In June 2023, the Financial Conduct Authority (FCA) published the catchily titled PS23/6: Financial promotion rules for cryptoassets, which include a set of near final rules that are expected to be brought into force by the FCA through a statutory instrument later this year, known as the Financial Promotion Order (FPO).
This article discusses what is changing, and when, in relation to the promotion of cryptoassets. It also explains which cryptoassets are caught by the new legislation, as it stands. These changes will be of importance to, and note must be taken by, any person or corporate body which is involved in the promotion of cryptoassets, as those who fall foul of the new legislation will be committing a criminal offence.
It is likely to also be of interest to people and companies who hold cryptoassets, or intend to do so in the future, given the UK legislature’s efforts to regulate what has, for some time, been seen as something of a ‘Wild West’ sector.
The June 2023 report from the All Party Parliamentary Group for Crypto & Digital Assets, which is led by Dr Lisa Cameron MP, reported that it ‘welcomes the steps to extend the UK’s financial promotions regime to cover cryptocurrency and digital assets’.
The rules will be directly relevant to:
They will also be of interest to:
Very broadly, a ‘qualifying cryptoasset’ is any cryptographically secured digital representation of value or contractual right that is transferable and fungible.
Interestingly, certain types of cryptoassets do not fall within the remit of the rules, including cryptoassets which meet the definition of electronic money or an existing controlled investment, as well as non-fungible tokens (NFTs). A full list of those cryptoassets that do not fall within the scope of the rules, as drafted, can be found in annex A of the near final rules, under the definition of ‘qualifying cryptoasset’ (2(a)-(e)). Interestingly, the Financial Services and Markets Act 2023 gives authority to HM Treasury to amend the definition of ‘cryptoasset’ by regulations.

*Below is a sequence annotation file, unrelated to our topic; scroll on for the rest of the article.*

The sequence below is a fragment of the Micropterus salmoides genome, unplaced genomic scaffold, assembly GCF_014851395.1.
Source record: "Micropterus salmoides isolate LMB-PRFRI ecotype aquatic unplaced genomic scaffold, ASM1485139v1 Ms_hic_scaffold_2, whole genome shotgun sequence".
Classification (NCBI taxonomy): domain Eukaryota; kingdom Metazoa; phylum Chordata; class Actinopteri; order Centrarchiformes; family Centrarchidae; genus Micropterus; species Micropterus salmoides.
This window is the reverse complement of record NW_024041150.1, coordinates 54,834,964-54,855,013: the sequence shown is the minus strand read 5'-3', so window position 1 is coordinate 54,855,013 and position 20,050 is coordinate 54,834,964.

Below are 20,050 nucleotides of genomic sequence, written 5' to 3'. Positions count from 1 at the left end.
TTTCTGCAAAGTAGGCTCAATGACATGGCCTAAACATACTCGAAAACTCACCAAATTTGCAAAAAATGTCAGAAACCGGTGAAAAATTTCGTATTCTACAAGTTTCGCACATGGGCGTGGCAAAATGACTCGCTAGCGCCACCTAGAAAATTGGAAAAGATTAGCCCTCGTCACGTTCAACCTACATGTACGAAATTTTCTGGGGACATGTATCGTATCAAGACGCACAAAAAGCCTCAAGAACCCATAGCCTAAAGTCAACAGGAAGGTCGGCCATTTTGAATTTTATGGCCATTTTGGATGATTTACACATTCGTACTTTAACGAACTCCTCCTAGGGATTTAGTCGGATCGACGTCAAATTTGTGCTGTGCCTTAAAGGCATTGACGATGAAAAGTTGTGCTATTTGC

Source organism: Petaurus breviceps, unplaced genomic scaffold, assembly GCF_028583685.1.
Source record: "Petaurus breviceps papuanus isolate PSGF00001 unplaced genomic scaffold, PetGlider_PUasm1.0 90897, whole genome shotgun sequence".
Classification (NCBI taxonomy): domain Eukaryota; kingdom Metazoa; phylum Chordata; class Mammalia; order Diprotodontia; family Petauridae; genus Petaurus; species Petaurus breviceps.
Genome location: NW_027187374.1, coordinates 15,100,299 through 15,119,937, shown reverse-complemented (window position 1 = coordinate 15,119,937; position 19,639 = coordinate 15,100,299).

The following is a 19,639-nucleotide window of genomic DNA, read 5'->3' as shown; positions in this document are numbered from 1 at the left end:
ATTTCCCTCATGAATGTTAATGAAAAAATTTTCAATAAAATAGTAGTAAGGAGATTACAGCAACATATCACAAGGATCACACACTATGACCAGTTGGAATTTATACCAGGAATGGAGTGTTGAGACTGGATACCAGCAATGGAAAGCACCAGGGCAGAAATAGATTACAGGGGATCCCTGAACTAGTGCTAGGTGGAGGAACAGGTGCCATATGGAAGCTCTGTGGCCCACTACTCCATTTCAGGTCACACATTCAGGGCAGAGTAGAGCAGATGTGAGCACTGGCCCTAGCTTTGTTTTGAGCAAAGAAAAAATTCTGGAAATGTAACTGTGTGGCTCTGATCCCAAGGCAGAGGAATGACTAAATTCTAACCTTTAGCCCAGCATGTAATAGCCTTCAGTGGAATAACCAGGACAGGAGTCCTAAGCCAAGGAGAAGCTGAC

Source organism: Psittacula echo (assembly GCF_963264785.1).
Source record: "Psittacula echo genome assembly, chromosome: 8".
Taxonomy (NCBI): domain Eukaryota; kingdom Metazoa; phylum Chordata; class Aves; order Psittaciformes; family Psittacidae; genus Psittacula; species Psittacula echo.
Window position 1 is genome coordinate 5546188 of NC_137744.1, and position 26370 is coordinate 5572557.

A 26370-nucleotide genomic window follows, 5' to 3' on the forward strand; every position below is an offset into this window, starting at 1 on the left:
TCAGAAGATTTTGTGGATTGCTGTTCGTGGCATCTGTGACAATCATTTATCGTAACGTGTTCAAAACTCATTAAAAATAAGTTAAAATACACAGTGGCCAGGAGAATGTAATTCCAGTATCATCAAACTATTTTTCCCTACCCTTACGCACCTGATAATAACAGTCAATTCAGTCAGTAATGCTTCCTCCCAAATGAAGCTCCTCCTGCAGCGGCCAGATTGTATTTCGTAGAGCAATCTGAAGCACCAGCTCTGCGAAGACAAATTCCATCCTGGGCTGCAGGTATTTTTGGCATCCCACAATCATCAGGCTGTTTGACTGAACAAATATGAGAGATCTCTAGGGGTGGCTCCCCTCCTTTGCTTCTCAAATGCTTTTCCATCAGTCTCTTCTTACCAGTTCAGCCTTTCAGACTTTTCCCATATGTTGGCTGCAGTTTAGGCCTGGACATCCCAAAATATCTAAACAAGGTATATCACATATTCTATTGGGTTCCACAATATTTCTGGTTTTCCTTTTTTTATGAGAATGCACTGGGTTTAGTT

The FCA is proceeding with its categorisation of cryptoassets as ‘restricted mass market investments’, and they will therefore be listed as such in the FCA Handbook. The FCA expects that the near final rules will be made final and have effect from 8 October 2023, and so the clock is ticking for those affected by the prospective changes, not least because of the proposed criminal offence to be introduced for those found to be in breach of the rules.
There will be four routes to legally promoting cryptoassets to consumers once the rules come into effect. These are that:
For these purposes, a firm only authorised under the Electronic Money Regulations, or the Payment Services Regulations, is not considered an ‘authorised person’ and so cannot communicate or approve financial promotions. This is set in legislation and cannot be modified by FCA rules.
Existing exemptions in the FPO will generally apply to promotions of cryptoassets in line with their existing scopes. However, high net worth individual (article 48) and self-certified sophisticated investor (article 50A) exemptions will not apply to promotions of cryptoassets. This is because these exemptions only apply to promotions relating to a specific set of controlled investments set out in the legislation; broadly investments related to unlisted securities. The UK government has expressly legislated to disapply the associations of high net worth or sophisticated investors (article 51), and sale of goods and supply of services (article 61) exemptions to cryptoassets.
Promotions that are not made using one of these four routes will be in breach of section 21 of the Financial Services and Markets Act 2000, which is a criminal offence punishable by up to two years’ imprisonment, the imposition of a fine, or both.
The FCA’s approach to enforcement of the rules is clear, and the FCA’s statement with regard to enforcement is set out below:
‘We will take robust action against firms breaching these requirements. This may include, but it is not limited to, requesting take downs of websites that are in breach, placing restrictions on firms to prevent harmful promotions and enforcement action.’
These changes show a clear intention to prevent the marketing of what have historically been high risk and extremely volatile assets to those whose attitude to risk is not aligned, and to force those who are, into registration with the FCA as regulator. This is also set against the backdrop of a number of high-profile collapses and frauds in the sector, most notably that of Three Arrows and FTX.
The FCA recommends that all firms marketing cryptoassets to UK customers, including those firms based overseas, must get ready for the new regime now, before the rules come into effect in October 2023. Preparations may include reviewing the statutory instrument which gives effect to this regime (a near final draft of which is contained within the rules), as well as the rules themselves.
The FCA published a guidance consultation for cryptoasset financial promotions and sought responses by 10 August 2023.
The FCA makes clear that those intending to operate within the scope of the new regime should take ‘all necessary advice as part of their preparations’.